In the Book of Revelation, a prophet named John experiences a vision of the risen Christ, who asks him to convey a message to each of the seven Christian congregations of Asia Minor—Ephesus, Smyrna, Pergamon, Thyatira, Sardis, Philadelphia and Laodikeia. To thePergamon congregation, this is the message:
And to the angel of the congregation that is in Pergamon write: “Thus says the one who has the sharp, two-edged sword:
‘I know where you dwell, where the throne of Satan is, and you hold fast to my name and you did not deny my faith even in the days of Antipas, my witness, my faithful one, who was killed among you, where Satan dwells.’”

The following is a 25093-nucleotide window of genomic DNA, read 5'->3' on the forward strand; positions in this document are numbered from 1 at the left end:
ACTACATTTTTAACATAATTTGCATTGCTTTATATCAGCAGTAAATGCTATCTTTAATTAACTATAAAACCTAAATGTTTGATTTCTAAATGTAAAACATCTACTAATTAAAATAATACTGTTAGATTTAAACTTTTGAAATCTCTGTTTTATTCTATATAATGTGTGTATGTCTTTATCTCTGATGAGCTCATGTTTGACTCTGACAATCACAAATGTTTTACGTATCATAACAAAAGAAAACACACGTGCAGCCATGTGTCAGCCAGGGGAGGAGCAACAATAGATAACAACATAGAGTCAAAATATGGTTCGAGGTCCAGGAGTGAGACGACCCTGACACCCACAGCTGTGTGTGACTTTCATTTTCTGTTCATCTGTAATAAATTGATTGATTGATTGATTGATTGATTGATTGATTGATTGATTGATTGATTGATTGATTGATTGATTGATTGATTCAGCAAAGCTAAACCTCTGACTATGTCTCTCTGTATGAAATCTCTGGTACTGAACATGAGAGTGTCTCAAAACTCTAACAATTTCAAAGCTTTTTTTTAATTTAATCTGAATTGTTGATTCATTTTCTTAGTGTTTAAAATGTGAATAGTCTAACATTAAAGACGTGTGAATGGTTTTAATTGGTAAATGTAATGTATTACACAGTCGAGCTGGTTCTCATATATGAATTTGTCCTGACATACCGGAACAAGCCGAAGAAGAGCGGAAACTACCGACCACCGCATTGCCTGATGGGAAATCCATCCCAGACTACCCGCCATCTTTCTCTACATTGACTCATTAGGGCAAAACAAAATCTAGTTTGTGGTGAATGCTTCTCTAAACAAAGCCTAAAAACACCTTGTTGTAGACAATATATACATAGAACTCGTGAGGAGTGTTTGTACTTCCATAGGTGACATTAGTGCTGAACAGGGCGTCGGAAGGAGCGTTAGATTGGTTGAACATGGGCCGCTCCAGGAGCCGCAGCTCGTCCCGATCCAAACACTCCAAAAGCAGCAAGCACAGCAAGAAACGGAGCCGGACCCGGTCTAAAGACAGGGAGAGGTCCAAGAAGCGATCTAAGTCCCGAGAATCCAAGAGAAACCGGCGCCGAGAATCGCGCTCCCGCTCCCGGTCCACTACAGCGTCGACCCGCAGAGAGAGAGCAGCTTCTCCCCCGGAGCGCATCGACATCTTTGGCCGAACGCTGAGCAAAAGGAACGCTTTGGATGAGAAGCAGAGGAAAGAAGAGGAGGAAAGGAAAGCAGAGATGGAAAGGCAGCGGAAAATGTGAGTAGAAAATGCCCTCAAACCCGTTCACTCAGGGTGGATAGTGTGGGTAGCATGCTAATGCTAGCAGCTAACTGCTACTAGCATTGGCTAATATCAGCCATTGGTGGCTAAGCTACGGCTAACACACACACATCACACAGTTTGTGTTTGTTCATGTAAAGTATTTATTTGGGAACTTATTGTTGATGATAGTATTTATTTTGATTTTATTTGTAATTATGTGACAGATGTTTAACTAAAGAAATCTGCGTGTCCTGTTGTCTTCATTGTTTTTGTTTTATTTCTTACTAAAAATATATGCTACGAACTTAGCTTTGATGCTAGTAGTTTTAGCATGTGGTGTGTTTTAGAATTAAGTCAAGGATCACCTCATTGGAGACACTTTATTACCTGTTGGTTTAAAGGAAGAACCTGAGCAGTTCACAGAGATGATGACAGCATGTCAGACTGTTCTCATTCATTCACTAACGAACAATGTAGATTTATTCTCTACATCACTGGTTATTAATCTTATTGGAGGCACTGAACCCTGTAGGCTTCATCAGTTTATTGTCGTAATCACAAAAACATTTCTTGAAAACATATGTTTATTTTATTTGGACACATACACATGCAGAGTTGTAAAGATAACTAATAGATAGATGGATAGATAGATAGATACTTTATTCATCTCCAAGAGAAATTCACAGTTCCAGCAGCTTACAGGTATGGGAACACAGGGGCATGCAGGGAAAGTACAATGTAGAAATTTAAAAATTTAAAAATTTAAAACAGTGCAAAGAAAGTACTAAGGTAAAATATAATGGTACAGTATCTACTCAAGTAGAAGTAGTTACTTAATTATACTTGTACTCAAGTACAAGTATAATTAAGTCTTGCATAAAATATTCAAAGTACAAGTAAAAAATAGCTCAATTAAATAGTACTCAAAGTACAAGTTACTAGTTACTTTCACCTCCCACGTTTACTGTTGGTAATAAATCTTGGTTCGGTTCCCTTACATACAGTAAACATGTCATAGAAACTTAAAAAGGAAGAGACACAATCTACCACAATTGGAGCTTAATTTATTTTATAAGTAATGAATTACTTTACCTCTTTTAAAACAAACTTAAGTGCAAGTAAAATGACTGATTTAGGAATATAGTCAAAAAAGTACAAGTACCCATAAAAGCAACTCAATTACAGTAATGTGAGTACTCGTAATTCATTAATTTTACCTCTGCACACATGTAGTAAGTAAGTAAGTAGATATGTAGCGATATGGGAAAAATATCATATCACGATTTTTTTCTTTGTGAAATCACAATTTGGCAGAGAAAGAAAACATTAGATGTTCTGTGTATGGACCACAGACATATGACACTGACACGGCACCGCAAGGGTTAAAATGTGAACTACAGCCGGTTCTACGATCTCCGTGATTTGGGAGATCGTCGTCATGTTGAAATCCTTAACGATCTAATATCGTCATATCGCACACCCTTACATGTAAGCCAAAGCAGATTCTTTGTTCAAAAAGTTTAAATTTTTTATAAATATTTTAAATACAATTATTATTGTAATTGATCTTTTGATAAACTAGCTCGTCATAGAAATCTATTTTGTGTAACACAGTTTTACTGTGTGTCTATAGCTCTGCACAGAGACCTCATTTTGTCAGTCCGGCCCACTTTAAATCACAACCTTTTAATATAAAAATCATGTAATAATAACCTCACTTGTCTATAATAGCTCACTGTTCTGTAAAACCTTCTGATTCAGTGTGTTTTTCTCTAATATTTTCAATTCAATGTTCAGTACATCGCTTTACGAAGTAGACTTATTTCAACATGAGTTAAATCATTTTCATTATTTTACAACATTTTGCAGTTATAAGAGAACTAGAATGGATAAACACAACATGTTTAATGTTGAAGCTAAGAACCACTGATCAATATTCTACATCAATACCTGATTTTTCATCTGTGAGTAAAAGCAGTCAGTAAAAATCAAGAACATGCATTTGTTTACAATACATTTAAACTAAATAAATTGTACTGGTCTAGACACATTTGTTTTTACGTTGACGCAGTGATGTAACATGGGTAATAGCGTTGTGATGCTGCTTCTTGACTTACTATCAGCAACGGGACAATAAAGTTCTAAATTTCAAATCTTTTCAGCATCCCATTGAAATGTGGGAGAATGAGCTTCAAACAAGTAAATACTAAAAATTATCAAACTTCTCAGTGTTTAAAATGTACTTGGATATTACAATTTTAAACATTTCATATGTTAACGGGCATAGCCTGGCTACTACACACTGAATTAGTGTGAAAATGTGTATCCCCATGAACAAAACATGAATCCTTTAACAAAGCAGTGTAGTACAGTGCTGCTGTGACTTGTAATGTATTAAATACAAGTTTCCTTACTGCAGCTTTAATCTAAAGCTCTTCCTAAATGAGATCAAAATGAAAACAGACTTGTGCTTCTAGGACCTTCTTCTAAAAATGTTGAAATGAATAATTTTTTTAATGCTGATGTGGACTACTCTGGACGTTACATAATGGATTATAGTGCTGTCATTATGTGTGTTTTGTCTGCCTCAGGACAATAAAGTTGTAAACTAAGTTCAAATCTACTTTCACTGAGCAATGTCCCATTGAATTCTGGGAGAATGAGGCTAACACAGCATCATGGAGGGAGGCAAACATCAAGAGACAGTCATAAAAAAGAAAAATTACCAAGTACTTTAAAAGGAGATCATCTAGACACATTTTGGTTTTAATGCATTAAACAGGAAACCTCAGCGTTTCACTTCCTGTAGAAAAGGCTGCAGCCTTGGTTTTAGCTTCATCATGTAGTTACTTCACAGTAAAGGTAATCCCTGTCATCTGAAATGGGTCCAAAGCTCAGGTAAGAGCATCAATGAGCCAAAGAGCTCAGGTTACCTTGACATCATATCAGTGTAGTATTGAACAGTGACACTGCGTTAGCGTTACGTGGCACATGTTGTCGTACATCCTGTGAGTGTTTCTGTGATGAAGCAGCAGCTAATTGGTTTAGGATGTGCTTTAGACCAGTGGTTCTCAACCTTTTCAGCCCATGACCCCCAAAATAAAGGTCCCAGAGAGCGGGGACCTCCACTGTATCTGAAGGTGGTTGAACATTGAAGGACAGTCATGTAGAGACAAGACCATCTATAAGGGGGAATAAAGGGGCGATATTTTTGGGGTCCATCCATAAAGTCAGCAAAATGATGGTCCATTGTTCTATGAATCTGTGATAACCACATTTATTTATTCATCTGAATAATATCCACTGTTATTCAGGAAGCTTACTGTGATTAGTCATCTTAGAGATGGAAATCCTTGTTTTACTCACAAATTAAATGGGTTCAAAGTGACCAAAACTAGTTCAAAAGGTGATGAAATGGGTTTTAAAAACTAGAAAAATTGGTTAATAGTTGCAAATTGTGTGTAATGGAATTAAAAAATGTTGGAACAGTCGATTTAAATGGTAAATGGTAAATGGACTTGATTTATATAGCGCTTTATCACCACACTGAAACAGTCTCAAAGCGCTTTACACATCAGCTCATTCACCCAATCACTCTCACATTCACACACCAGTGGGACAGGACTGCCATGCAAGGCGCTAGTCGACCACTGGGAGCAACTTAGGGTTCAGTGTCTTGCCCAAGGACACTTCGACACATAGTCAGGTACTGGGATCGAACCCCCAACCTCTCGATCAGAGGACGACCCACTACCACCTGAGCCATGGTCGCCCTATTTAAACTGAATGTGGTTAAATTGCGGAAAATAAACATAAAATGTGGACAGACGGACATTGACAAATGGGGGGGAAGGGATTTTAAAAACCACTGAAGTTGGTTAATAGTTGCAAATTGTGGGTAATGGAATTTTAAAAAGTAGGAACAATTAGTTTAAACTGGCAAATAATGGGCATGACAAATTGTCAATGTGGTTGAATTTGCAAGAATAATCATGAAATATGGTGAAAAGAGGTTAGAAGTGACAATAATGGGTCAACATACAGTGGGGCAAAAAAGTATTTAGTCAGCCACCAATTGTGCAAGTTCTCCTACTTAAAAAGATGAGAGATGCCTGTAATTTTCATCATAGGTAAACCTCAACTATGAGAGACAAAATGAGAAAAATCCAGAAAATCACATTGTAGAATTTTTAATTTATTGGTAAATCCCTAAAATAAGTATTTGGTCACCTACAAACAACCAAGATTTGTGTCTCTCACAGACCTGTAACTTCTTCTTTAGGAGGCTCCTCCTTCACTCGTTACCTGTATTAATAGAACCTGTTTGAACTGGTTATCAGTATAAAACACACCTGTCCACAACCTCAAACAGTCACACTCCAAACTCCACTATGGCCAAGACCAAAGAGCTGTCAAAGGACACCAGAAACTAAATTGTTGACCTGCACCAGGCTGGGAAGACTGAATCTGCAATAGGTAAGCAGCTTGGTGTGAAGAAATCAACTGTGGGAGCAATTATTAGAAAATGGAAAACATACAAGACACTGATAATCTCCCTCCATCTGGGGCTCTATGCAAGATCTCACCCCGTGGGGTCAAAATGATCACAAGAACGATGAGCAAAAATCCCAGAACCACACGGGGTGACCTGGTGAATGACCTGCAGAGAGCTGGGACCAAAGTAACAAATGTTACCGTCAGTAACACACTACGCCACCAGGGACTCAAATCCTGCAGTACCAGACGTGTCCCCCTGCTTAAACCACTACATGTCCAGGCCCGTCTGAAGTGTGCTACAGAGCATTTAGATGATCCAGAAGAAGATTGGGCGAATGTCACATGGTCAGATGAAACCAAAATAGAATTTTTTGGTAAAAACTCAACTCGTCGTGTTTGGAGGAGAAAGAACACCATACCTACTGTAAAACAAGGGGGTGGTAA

On a symbolic level, the “throne of Satan” mentioned in this passage represents a power in opposition to God, a power that is embodied in Roman imperial might. Throughout Revelation, a system of symbols associates Satan, depicted as a dragon or serpent, with the Roman Empire and emperor depicted as a beast.
Unlike other early Christian writers, John the prophet did not encourage his audience to honor and obey the emperor, but instead encouraged—by means of his symbols and rhetoric—resistance.